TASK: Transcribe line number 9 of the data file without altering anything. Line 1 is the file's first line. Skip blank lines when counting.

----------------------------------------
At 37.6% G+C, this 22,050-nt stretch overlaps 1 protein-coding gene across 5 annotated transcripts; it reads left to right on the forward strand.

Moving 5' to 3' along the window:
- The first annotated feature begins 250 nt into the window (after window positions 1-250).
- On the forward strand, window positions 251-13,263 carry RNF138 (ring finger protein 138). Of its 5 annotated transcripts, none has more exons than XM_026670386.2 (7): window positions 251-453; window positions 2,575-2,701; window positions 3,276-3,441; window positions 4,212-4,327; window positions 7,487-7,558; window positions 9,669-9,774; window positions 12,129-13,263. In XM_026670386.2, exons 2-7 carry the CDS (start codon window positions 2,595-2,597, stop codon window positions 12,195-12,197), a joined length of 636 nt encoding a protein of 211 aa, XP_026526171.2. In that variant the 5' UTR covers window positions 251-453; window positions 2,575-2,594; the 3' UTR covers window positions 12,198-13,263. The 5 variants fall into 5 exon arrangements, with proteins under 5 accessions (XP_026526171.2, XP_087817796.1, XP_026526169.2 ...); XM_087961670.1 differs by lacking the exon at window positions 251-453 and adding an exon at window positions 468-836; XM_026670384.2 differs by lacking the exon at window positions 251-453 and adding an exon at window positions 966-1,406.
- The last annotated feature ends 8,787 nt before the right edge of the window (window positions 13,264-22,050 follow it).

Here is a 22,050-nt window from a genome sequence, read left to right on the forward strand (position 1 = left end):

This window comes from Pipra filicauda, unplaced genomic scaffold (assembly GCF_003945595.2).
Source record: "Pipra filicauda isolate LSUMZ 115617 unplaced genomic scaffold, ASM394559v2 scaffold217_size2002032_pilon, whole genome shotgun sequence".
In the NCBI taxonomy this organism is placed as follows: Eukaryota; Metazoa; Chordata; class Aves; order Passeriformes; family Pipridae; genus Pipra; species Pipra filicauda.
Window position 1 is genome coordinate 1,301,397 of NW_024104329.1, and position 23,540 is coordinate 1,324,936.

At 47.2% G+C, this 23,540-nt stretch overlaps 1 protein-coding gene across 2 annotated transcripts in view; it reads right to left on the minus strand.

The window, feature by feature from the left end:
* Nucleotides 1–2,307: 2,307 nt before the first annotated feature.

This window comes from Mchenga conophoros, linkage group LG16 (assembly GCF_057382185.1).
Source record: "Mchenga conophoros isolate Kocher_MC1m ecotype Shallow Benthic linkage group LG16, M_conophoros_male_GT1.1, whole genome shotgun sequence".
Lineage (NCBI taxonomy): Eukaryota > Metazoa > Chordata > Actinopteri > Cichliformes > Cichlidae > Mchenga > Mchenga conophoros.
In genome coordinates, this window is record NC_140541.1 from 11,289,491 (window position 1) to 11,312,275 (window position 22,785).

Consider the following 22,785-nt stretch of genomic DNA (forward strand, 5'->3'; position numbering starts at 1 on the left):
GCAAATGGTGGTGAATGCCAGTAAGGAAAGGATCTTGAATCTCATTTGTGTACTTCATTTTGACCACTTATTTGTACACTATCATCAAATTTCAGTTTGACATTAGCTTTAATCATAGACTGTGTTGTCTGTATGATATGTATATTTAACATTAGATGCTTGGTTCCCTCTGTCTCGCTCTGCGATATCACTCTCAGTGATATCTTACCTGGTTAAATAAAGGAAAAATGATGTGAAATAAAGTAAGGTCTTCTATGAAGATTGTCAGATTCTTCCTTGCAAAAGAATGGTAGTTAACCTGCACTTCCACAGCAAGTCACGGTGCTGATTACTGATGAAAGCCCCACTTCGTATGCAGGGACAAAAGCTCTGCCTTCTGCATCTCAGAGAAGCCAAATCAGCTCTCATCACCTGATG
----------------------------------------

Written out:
In the NCBI taxonomy this organism is placed as follows: Eukaryota; Metazoa; Chordata; class Aves; order Passeriformes; family Pipridae; genus Pipra; species Pipra filicauda.